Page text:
> skill of players."

I do not think many directors or players would agree with Bob Hoey. In
response to him, Chuck Bower wrote:

> As far as Bob's comparison to poker, this "gamesmanship" may be
> permissible in some money games (one-on-one and chouette) but my
> feeling is that it has no place in open tournaments.

The rules of backgammon have been kept brief for good reason. The game
isn't meant to be about rulings; it's complicated and challenging
enough. All players are responsible for knowing the rules, including
local or "house" rules. But a key point is to keep your actions and
intentions "above board." Don't try to fool anyone. The rules of
backgammon are written in such a way as to be clear to experienced
players, but not overly wordy or detailed.

"Touch-double" is a clear and simple interpretation of a vague rule, and
I believe it reflects the understanding of most experienced open level
tournament players.

Ken Bame  writes:

This came up in the Las Vegas tournament. Player A was very upset and
insistent that he had not doubled. Jeb was the TD on the spot and was
very professional and handled it in a very businesslike way and ruled
that he had doubled. Player A loudly disagreed and I decided that it was
more enjoyable to play in a backgammon tournament then to work one.
Player A did calm down and things ran very smoothly from my perspective.

Gregg Cattanach  writes:

The actual situation was more complicated because of the score. The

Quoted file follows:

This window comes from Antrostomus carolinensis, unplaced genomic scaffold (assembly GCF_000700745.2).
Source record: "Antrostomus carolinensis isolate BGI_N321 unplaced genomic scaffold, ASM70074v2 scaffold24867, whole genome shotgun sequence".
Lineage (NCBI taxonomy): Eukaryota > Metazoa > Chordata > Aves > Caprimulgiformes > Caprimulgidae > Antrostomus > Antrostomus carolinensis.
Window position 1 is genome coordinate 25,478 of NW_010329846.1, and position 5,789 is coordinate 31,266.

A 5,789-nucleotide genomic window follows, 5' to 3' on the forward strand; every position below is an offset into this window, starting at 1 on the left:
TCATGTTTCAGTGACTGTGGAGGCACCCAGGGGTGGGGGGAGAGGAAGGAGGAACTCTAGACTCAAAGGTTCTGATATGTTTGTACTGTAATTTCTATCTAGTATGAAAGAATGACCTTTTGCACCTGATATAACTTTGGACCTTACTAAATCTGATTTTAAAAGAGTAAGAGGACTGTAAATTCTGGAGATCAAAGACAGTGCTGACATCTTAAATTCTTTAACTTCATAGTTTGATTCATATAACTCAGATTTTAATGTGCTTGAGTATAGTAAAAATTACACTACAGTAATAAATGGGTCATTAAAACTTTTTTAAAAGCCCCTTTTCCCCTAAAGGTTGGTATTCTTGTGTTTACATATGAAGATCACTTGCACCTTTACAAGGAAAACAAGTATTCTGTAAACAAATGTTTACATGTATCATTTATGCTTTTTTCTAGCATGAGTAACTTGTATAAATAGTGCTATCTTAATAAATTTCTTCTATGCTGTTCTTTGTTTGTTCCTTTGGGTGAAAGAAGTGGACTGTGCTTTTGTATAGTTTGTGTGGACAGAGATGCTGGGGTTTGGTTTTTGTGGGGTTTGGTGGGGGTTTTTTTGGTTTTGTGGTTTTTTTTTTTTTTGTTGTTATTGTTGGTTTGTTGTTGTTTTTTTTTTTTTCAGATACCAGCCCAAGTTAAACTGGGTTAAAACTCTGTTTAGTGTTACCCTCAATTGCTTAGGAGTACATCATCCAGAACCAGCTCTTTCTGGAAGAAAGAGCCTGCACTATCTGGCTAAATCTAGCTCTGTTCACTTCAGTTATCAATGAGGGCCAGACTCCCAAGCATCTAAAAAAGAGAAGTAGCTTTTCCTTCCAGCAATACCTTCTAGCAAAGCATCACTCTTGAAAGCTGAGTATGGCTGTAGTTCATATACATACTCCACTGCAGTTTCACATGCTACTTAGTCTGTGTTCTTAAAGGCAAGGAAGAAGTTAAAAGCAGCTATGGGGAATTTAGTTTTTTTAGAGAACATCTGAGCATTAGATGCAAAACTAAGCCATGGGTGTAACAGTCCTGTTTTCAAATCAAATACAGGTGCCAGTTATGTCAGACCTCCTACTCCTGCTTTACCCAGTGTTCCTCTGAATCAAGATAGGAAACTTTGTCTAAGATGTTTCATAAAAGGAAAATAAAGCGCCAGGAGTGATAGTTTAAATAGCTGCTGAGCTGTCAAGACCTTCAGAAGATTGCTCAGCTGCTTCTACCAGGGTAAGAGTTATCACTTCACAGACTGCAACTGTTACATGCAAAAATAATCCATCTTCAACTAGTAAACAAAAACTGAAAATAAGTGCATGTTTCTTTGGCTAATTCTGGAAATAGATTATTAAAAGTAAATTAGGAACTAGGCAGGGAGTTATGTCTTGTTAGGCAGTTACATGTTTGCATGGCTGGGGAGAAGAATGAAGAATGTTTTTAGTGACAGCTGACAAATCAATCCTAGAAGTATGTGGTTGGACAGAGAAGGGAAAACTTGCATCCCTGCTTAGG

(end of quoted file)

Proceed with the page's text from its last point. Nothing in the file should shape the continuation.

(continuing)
player that redoubled actually was holding a dead 2-cube at the score
9-4/11. Should this kind of double be enforced? Do we need a rule
(similar to the Crawford rule) that if a cube is dead because of the
match score that any cube action is void?

The double was allowed to stand, it was sent back at 8 and the trailer
won the game and match.

Chuck Bower  writes:

Oh, that's a color of a different horse. The reason for the rule is to
prevent generating a "tell". How can you get a tell that someone might
drop a cube which puts him/her out of the match?

I think this should be the exception to the standard "a touched cube is
a turned cube" common ruling.

Rules shouldn't necessarily protect someone from a brain-dead 0% equity
gain action, but enforcing a rule on a technicality like this shouldn't
necessarily be automatic, either.

Does anyone know why this happened? I can imagine that the person forgot
what score they were playing to, or misjudged how many points s/he had
already, or thought the cube was on a different value than it actually
was. It also could be a rank beginner (at matchplay) who didn't
understand the (simple) matchscore implications. Finally it could have
been someone so tired that s/he leaped before looking.

If such a ruling (as you describe it) went against me I would probably
appeal for a committee ruling.

TarHeelFan (Jeb)  writes:

When I made the ruling, I did not know the score of the match. Neither
player mentioned it, even after my ruling. It was not until later that I
realized the cube was dead. I honestly think Player A, who has health
issues and was undoubtedly exhausted after a long day of BG, momentarily
forgot that he was only 2 points from winning. He realized it at the
last second and pulled the cube back.

Here's what actually happened, as far as I could piece it together:

- Player A picked up the cube and moved it towards Player B (all agree,
- The cube may or may not have touched the playing surface.
- After the cube did or did not touch the playing surface, Player A's
  hand may or may not have lost contact with the cube.
- Player A returned the cube to his side, said "No, I don't want to
  double" and rolled.
- Player B called for a ruling.

Had I realized the score, I might have ruled differently. Obviously,
Player A was not trying to get a reaction from Player B, which is why
the rule exists. However, I am quite sure that Howard would have
overturned any ruling other than the one I made.
Did you find the information in this article useful?          

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Touching the doubling cube  (Chuck Bower+, Apr 1998)